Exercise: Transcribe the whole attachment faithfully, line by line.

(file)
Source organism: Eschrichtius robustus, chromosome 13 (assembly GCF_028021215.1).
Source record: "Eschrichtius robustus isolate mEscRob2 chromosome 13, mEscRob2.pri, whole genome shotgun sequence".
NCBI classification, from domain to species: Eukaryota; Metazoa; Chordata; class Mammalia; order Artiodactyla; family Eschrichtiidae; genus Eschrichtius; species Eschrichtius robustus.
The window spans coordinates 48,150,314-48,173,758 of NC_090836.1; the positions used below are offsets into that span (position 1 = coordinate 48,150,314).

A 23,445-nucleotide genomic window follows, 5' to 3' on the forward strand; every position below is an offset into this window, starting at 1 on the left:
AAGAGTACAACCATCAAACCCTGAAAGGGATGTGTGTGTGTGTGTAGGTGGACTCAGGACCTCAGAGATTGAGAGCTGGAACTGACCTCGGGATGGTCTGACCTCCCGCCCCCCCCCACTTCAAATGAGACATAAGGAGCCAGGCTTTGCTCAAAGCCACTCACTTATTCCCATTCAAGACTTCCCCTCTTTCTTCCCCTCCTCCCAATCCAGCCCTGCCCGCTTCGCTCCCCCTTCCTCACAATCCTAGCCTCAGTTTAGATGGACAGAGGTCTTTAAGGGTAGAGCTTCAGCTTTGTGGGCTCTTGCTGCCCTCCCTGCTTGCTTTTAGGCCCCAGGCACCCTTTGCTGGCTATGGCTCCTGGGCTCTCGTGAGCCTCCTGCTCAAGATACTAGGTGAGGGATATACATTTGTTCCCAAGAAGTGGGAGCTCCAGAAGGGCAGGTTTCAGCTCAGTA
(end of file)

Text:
Source organism: Eschrichtius robustus, chromosome 13 (assembly GCF_028021215.1).
Source record: "Eschrichtius robustus isolate mEscRob2 chromosome 13, mEscRob2.pri, whole genome shotgun sequence".
NCBI classification, from domain to species: Eukaryota; Metazoa; Chordata; class Mammalia; order Artiodactyla; family Eschrichtiidae; genus Eschrichtius; species Eschrichtius robustus.
The window spans coordinates 48,150,314-48,173,758 of NC_090836.1; the positions used below are offsets into that span (position 1 = coordinate 48,150,314).

A 23,445-nucleotide genomic window follows, 5' to 3' on the forward strand; every position below is an offset into this window, starting at 1 on the left:
AAGAGTACAACCATCAAACCCTGAAAGGGATGTGTGTGTGTGTGTAGGTGGACTCAGGACCTCAGAGATTGAGAGCTGGAACTGACCTCGGGATGGTCTGACCTCCCGCCCCCCCCCACTTCAAATGAGACATAAGGAGCCAGGCTTTGCTCAAAGCCACTCACTTATTCCCATTCAAGACTTCCCCTCTTTCTTCCCCTCCTCCCAATCCAGCCCTGCCCGCTTCGCTCCCCCTTCCTCACAATCCTAGCCTCAGTTTAGATGGACAGAGGTCTTTAAGGGTAGAGCTTCAGCTTTGTGGGCTCTTGCTGCCCTCCCTGCTTGCTTTTAGGCCCCAGGCACCCTTTGCTGGCTATGGCTCCTGGGCTCTCGTGAGCCTCCTGCTCAAGATACTAGGTGAGGGATATACATTTGTTCCCAAGAAGTGGGAGCTCCAGAAGGGCAGGTTTCAGCTCAGTA